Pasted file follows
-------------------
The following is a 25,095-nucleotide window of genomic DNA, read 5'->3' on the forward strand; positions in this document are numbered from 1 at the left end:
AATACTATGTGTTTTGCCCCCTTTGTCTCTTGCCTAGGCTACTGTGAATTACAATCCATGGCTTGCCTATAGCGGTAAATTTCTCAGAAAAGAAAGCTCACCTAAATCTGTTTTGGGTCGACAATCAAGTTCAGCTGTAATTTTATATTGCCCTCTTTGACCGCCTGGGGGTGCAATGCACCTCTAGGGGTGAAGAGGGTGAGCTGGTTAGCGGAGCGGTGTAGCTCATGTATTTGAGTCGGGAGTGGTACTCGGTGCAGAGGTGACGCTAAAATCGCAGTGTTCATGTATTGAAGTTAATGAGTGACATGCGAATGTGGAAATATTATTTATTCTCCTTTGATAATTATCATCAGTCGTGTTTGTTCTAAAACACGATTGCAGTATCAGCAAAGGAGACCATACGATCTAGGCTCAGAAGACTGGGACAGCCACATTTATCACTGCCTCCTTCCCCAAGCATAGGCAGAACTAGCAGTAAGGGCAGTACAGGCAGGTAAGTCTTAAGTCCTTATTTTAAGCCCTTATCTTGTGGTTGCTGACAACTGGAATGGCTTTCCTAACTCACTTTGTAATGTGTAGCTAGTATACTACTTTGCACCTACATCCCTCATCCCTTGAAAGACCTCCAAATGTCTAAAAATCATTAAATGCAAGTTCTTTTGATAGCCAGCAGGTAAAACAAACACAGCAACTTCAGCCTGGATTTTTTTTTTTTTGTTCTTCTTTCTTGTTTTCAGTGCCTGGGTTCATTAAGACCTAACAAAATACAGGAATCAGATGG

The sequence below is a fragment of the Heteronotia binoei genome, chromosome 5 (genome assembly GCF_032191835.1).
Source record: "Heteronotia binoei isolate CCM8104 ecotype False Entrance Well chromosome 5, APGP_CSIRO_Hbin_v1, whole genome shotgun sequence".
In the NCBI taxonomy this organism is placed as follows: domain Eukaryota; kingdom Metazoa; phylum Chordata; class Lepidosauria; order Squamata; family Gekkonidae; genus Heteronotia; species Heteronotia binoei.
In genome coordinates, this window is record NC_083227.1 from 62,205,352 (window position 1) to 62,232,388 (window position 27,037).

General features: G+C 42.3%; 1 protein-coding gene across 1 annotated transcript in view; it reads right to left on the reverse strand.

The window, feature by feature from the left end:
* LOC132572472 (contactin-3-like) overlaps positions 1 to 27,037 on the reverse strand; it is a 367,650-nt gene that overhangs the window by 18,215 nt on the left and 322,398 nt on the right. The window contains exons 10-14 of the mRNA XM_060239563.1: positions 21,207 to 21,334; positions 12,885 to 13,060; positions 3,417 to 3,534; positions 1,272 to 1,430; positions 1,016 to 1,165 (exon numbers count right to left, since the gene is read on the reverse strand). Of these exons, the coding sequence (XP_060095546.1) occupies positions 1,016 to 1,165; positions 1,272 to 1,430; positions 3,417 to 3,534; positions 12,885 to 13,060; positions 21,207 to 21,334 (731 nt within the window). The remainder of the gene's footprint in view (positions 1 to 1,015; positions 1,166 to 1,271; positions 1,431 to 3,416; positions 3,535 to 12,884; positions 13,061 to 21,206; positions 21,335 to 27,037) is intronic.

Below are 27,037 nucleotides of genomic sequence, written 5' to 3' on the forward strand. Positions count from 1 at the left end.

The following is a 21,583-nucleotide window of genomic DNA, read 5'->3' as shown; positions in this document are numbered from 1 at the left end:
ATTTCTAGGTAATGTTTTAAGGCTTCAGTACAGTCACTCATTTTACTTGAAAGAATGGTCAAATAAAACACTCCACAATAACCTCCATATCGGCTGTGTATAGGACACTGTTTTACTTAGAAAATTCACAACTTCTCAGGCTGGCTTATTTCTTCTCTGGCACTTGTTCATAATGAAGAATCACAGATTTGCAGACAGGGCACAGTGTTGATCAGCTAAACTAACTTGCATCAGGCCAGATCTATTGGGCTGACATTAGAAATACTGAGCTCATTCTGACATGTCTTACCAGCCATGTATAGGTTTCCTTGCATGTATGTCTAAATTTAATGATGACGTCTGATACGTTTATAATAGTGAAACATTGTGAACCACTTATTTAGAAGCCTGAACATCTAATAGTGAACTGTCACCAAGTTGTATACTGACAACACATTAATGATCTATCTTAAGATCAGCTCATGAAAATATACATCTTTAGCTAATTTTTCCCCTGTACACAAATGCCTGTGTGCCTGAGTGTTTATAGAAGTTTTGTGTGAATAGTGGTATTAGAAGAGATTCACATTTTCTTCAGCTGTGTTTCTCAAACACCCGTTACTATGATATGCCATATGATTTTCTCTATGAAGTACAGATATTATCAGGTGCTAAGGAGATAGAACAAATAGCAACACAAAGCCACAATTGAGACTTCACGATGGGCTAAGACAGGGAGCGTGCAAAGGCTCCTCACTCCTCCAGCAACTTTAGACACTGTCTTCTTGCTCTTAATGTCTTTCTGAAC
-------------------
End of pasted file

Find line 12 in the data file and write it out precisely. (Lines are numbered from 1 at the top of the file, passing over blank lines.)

ATTTCTAGGTAATGTTTTAAGGCTTCAGTACAGTCACTCATTTTACTTGAAAGAATGGTCAAATAAAACACTCCACAATAACCTCCATATCGGCTGTGTATAGGACACTGTTTTACTTAGAAAATTCACAACTTCTCAGGCTGGCTTATTTCTTCTCTGGCACTTGTTCATAATGAAGAATCACAGATTTGCAGACAGGGCACAGTGTTGATCAGCTAAACTAACTTGCATCAGGCCAGATCTATTGGGCTGACATTAGAAATACTGAGCTCATTCTGACATGTCTTACCAGCCATGTATAGGTTTCCTTGCATGTATGTCTAAATTTAATGATGACGTCTGATACGTTTATAATAGTGAAACATTGTGAACCACTTATTTAGAAGCCTGAACATCTAATAGTGAACTGTCACCAAGTTGTATACTGACAACACATTAATGATCTATCTTAAGATCAGCTCATGAAAATATACATCTTTAGCTAATTTTTCCCCTGTACACAAATGCCTGTGTGCCTGAGTGTTTATAGAAGTTTTGTGTGAATAGTGGTATTAGAAGAGATTCACATTTTCTTCAGCTGTGTTTCTCAAACACCCGTTACTATGATATGCCATATGATTTTCTCTATGAAGTACAGATATTATCAGGTGCTAAGGAGATAGAACAAATAGCAACACAAAGCCACAATTGAGACTTCACGATGGGCTAAGACAGGGAGCGTGCAAAGGCTCCTCACTCCTCCAGCAACTTTAGACACTGTCTTCTTGCTCTTAATGTCTTTCTGAAC